The Fall­back Plan

  • Review
By – March 20, 2012

Esther Kohler, pro­tag­o­nist of Leigh Stein’s The Fall­back Plan, has just grad­u­at­ed from col­lege and moved back home. The dra­ma degree she worked so hard to obtain (even suf­fer­ing a psy­chot­ic break­down in an attempt to become Blanche from A Street­car Named Desire), has yet to help her obtain a real job. When her mom gets Esther a gig babysit­ting a neighbor’s young daugh­ter, Esther is unwit­ting­ly placed in the role of adult,” forced to face some untidy truths about adult life.”

While play­ing babysit­ter to lit­tle May, Esther must also act the part of con­fi­dante to May’s moth­er as she slides into a more com­pli­cat­ed rela­tion­ship with May’s father. As much as Esther wants to grow up” and leave her child­hood home, she also wouldn’t mind a chron­ic ill­ness that would enti­tle me to month­ly checks from the gov­ern­ment, ten­der sym­pa­thy from my loved ones, and a good deal of time in bed…” Walk­ing head-first into the trou­bles of the adults clos­est to her does not exact­ly make Esther run for the hills, but nei­ther does she put up the most valiant of efforts to change her life or any­one else’s. She’s not an unlike­able nar­ra­tor (in fact she’s quite fun­ny, and con­sis­tent­ly self-dep­re­cat­ing), but she’s not out to win any mer­it badges either.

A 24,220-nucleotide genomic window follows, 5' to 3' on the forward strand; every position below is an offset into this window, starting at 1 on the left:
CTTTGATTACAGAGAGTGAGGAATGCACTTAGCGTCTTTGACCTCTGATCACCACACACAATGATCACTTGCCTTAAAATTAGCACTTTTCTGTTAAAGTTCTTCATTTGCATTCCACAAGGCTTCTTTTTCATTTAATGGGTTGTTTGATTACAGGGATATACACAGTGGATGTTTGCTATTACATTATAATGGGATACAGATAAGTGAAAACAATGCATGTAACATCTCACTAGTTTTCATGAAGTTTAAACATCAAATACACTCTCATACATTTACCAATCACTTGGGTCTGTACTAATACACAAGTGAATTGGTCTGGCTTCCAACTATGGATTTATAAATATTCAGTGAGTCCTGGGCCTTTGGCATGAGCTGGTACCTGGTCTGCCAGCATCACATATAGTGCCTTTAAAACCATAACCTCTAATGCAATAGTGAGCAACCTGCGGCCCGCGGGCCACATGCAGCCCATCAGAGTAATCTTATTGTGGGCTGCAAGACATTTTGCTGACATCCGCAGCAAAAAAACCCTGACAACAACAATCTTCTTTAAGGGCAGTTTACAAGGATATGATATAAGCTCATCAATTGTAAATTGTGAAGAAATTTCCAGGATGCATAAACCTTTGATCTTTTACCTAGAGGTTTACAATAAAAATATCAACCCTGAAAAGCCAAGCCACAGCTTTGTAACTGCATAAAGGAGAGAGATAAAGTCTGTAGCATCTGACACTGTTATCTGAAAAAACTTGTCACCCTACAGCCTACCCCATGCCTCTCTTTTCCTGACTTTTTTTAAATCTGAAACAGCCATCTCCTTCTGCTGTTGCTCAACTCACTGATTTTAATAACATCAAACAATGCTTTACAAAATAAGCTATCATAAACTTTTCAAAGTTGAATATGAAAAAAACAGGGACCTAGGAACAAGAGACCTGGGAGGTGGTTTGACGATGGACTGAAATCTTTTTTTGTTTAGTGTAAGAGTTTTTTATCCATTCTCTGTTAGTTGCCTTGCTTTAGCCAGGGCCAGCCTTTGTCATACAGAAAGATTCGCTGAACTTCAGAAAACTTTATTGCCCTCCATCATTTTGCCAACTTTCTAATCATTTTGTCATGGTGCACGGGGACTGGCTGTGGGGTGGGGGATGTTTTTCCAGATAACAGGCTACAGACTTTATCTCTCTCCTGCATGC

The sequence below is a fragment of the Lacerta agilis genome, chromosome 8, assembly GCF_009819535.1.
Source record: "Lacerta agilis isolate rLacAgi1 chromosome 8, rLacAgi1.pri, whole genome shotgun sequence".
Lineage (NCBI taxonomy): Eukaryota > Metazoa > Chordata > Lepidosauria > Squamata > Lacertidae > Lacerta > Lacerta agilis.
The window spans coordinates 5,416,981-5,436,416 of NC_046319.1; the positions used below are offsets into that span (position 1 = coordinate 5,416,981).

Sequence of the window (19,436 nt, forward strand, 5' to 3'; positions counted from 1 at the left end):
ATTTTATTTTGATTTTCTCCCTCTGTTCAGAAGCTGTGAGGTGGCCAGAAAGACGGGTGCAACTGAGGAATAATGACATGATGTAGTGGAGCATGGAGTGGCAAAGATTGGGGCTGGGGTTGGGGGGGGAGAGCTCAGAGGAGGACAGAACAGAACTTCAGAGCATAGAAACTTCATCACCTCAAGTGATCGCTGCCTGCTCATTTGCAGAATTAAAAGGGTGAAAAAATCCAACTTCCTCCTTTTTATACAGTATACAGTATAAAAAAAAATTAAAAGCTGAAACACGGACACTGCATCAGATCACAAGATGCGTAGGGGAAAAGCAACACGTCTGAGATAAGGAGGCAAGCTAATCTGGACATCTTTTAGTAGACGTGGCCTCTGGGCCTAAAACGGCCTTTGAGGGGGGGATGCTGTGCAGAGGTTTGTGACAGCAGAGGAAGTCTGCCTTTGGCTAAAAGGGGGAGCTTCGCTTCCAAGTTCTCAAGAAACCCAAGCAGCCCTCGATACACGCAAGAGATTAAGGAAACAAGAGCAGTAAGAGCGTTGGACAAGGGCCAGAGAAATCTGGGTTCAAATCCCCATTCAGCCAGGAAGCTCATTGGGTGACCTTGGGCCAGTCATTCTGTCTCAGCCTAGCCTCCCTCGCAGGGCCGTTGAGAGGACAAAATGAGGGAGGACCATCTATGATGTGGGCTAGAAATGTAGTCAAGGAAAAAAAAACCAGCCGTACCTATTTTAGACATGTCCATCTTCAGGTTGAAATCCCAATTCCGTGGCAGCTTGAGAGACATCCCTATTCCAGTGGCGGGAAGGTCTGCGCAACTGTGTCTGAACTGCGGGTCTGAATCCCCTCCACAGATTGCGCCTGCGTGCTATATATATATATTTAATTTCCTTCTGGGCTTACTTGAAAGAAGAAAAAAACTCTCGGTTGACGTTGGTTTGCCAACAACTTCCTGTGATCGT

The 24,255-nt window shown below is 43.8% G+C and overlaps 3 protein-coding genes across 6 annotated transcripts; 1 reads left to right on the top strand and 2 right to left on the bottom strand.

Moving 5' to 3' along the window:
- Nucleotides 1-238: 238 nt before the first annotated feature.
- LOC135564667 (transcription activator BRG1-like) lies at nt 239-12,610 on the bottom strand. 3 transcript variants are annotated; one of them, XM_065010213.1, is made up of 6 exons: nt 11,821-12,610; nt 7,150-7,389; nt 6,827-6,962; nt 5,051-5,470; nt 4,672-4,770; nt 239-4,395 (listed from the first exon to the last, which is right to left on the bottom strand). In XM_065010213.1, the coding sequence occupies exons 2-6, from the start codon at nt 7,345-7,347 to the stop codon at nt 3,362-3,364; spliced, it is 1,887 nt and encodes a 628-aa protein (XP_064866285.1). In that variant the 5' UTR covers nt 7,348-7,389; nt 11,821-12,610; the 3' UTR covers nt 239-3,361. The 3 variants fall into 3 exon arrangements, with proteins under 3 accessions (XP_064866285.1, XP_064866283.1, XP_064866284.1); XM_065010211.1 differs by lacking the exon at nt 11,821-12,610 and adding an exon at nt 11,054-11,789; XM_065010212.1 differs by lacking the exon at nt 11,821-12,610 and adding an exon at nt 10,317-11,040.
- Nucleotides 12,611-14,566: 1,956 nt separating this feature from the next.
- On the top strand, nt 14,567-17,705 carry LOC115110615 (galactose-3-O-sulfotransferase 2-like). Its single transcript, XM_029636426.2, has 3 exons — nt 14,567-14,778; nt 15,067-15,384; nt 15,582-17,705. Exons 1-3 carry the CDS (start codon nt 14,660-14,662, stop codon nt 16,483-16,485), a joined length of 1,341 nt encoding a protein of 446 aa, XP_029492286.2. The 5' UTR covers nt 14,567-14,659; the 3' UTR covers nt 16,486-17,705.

Stein’s book is light-heart­ed, even in its dark­est moments, and often laugh-out-loud fun­ny. Its dual plot line feels unnec­es­sary (a cutesy re-telling of Nar­nia with a baby pan­da meant to rep­re­sent Esther’s own expe­ri­ences), but these sec­tions are easy enough to for­give with­in the larg­er, enter­tain­ing nar­ra­tive. The Fall­back Plan isn’t the most pro­found com­ing-of-age sto­ry ever told, but it remains hon­est throughout.

Read Leigh Stein’s Posts for the Vis­it­ing Scribe

The Diarist

The Ghost

The Come­di­enne

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